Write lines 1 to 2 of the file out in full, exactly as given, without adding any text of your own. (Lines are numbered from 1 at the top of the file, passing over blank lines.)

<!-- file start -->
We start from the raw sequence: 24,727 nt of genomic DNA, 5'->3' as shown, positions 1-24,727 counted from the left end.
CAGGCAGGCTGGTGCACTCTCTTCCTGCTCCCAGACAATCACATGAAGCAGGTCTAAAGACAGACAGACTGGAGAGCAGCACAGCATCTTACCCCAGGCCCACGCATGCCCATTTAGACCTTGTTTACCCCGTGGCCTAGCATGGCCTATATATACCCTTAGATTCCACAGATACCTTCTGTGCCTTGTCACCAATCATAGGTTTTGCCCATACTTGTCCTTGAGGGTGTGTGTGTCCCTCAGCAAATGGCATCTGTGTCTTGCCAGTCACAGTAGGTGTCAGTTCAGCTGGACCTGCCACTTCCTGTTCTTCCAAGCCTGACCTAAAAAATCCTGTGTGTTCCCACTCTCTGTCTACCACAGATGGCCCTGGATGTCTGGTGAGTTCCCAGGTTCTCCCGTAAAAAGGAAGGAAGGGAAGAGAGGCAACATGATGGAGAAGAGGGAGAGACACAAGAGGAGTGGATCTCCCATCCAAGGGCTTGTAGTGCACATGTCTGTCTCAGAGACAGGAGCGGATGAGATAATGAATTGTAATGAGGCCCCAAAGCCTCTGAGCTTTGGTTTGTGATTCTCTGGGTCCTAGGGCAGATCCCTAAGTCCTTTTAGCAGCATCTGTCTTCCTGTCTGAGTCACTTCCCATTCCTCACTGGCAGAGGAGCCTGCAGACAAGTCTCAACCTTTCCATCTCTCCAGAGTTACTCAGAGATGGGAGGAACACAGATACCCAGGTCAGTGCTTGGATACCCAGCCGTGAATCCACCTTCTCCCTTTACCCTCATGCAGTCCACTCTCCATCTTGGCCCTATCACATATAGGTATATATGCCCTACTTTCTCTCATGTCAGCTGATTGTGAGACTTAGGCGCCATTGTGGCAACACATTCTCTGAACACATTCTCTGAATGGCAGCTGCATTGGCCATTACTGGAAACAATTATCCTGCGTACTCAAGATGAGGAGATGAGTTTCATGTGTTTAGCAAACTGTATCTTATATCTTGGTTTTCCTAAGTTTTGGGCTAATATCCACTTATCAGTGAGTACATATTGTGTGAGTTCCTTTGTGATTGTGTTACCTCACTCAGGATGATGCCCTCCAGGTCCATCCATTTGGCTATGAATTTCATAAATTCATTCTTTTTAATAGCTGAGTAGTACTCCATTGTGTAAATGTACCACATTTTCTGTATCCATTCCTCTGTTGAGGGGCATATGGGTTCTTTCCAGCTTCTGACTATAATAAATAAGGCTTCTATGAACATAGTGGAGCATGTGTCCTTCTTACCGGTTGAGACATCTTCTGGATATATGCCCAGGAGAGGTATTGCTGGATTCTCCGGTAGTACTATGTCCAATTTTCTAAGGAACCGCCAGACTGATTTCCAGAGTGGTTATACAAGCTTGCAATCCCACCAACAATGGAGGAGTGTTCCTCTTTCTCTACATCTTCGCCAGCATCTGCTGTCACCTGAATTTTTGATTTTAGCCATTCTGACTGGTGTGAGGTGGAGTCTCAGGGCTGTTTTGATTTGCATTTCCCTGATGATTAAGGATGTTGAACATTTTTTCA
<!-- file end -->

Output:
We start from the raw sequence: 24,727 nt of genomic DNA, 5'->3' as shown, positions 1-24,727 counted from the left end.
CAGGCAGGCTGGTGCACTCTCTTCCTGCTCCCAGACAATCACATGAAGCAGGTCTAAAGACAGACAGACTGGAGAGCAGCACAGCATCTTACCCCAGGCCCACGCATGCCCATTTAGACCTTGTTTACCCCGTGGCCTAGCATGGCCTATATATACCCTTAGATTCCACAGATACCTTCTGTGCCTTGTCACCAATCATAGGTTTTGCCCATACTTGTCCTTGAGGGTGTGTGTGTCCCTCAGCAAATGGCATCTGTGTCTTGCCAGTCACAGTAGGTGTCAGTTCAGCTGGACCTGCCACTTCCTGTTCTTCCAAGCCTGACCTAAAAAATCCTGTGTGTTCCCACTCTCTGTCTACCACAGATGGCCCTGGATGTCTGGTGAGTTCCCAGGTTCTCCCGTAAAAAGGAAGGAAGGGAAGAGAGGCAACATGATGGAGAAGAGGGAGAGACACAAGAGGAGTGGATCTCCCATCCAAGGGCTTGTAGTGCACATGTCTGTCTCAGAGACAGGAGCGGATGAGATAATGAATTGTAATGAGGCCCCAAAGCCTCTGAGCTTTGGTTTGTGATTCTCTGGGTCCTAGGGCAGATCCCTAAGTCCTTTTAGCAGCATCTGTCTTCCTGTCTGAGTCACTTCCCATTCCTCACTGGCAGAGGAGCCTGCAGACAAGTCTCAACCTTTCCATCTCTCCAGAGTTACTCAGAGATGGGAGGAACACAGATACCCAGGTCAGTGCTTGGATACCCAGCCGTGAATCCACCTTCTCCCTTTACCCTCATGCAGTCCACTCTCCATCTTGGCCCTATCACATATAGGTATATATGCCCTACTTTCTCTCATGTCAGCTGATTGTGAGACTTAGGCGCCATTGTGGCAACACATTCTCTGAACACATTCTCTGAATGGCAGCTGCATTGGCCATTACTGGAAACAATTATCCTGCGTACTCAAGATGAGGAGATGAGTTTCATGTGTTTAGCAAACTGTATCTTATATCTTGGTTTTCCTAAGTTTTGGGCTAATATCCACTTATCAGTGAGTACATATTGTGTGAGTTCCTTTGTGATTGTGTTACCTCACTCAGGATGATGCCCTCCAGGTCCATCCATTTGGCTATGAATTTCATAAATTCATTCTTTTTAATAGCTGAGTAGTACTCCATTGTGTAAATGTACCACATTTTCTGTATCCATTCCTCTGTTGAGGGGCATATGGGTTCTTTCCAGCTTCTGACTATAATAAATAAGGCTTCTATGAACATAGTGGAGCATGTGTCCTTCTTACCGGTTGAGACATCTTCTGGATATATGCCCAGGAGAGGTATTGCTGGATTCTCCGGTAGTACTATGTCCAATTTTCTAAGGAACCGCCAGACTGATTTCCAGAGTGGTTATACAAGCTTGCAATCCCACCAACAATGGAGGAGTGTTCCTCTTTCTCTACATCTTCGCCAGCATCTGCTGTCACCTGAATTTTTGATTTTAGCCATTCTGACTGGTGTGAGGTGGAGTCTCAGGGCTGTTTTGATTTGCATTTCCCTGATGATTAAGGATGTTGAACATTTTTTCA